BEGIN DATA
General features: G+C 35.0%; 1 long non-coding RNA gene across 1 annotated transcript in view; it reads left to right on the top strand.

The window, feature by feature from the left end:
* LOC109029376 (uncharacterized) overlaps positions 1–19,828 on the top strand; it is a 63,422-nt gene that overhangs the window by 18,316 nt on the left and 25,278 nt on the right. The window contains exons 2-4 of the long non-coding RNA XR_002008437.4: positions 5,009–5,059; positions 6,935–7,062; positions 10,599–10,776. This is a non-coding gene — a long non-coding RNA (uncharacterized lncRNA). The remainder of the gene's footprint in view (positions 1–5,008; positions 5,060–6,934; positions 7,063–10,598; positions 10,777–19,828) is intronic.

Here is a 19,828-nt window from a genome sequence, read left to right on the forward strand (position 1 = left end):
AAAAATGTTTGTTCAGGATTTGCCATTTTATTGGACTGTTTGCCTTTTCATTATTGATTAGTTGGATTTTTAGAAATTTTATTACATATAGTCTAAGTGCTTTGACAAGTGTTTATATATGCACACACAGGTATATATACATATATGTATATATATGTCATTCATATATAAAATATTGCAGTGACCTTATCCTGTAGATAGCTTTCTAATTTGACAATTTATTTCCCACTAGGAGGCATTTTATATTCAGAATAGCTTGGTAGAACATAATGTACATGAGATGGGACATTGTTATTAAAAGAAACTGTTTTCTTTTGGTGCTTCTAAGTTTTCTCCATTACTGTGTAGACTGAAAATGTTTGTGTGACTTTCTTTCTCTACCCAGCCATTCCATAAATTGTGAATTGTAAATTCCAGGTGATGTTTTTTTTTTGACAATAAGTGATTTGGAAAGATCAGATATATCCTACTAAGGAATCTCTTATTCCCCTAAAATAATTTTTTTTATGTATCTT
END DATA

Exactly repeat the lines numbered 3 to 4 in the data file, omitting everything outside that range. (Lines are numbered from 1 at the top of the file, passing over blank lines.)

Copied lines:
* LOC109029376 (uncharacterized) overlaps positions 1–19,828 on the top strand; it is a 63,422-nt gene that overhangs the window by 18,316 nt on the left and 25,278 nt on the right. The window contains exons 2-4 of the long non-coding RNA XR_002008437.4: positions 5,009–5,059; positions 6,935–7,062; positions 10,599–10,776. This is a non-coding gene — a long non-coding RNA (uncharacterized lncRNA). The remainder of the gene's footprint in view (positions 1–5,008; positions 5,060–6,934; positions 7,063–10,598; positions 10,777–19,828) is intronic.

Here is a 19,828-nt window from a genome sequence, read left to right on the forward strand (position 1 = left end):